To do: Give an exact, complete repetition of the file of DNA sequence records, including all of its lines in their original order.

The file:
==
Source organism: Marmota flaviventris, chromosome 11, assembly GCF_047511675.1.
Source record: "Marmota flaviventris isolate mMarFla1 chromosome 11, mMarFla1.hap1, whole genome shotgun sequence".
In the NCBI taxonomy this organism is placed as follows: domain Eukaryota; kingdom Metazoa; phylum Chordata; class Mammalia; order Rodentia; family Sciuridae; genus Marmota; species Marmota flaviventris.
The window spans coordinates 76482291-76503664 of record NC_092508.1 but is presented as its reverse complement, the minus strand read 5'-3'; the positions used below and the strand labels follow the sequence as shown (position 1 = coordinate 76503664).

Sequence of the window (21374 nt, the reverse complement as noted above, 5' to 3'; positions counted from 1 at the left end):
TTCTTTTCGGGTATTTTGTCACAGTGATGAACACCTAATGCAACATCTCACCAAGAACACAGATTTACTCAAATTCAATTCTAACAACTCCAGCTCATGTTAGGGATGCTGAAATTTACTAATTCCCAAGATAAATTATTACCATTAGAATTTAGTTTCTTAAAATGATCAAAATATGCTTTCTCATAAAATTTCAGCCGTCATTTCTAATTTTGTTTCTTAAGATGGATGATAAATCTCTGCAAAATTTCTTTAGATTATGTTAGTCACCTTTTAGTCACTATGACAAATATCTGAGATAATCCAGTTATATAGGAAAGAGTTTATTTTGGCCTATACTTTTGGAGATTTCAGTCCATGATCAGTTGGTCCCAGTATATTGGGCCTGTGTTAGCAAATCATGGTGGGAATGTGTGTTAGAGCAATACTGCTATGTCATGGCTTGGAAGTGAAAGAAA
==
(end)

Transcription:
Source organism: Marmota flaviventris, chromosome 11, assembly GCF_047511675.1.
Source record: "Marmota flaviventris isolate mMarFla1 chromosome 11, mMarFla1.hap1, whole genome shotgun sequence".
In the NCBI taxonomy this organism is placed as follows: domain Eukaryota; kingdom Metazoa; phylum Chordata; class Mammalia; order Rodentia; family Sciuridae; genus Marmota; species Marmota flaviventris.
The window spans coordinates 76482291-76503664 of record NC_092508.1 but is presented as its reverse complement, the minus strand read 5'-3'; the positions used below and the strand labels follow the sequence as shown (position 1 = coordinate 76503664).

Sequence of the window (21374 nt, the reverse complement as noted above, 5' to 3'; positions counted from 1 at the left end):
TTCTTTTCGGGTATTTTGTCACAGTGATGAACACCTAATGCAACATCTCACCAAGAACACAGATTTACTCAAATTCAATTCTAACAACTCCAGCTCATGTTAGGGATGCTGAAATTTACTAATTCCCAAGATAAATTATTACCATTAGAATTTAGTTTCTTAAAATGATCAAAATATGCTTTCTCATAAAATTTCAGCCGTCATTTCTAATTTTGTTTCTTAAGATGGATGATAAATCTCTGCAAAATTTCTTTAGATTATGTTAGTCACCTTTTAGTCACTATGACAAATATCTGAGATAATCCAGTTATATAGGAAAGAGTTTATTTTGGCCTATACTTTTGGAGATTTCAGTCCATGATCAGTTGGTCCCAGTATATTGGGCCTGTGTTAGCAAATCATGGTGGGAATGTGTGTTAGAGCAATACTGCTATGTCATGGCTTGGAAGTGAAAGAAA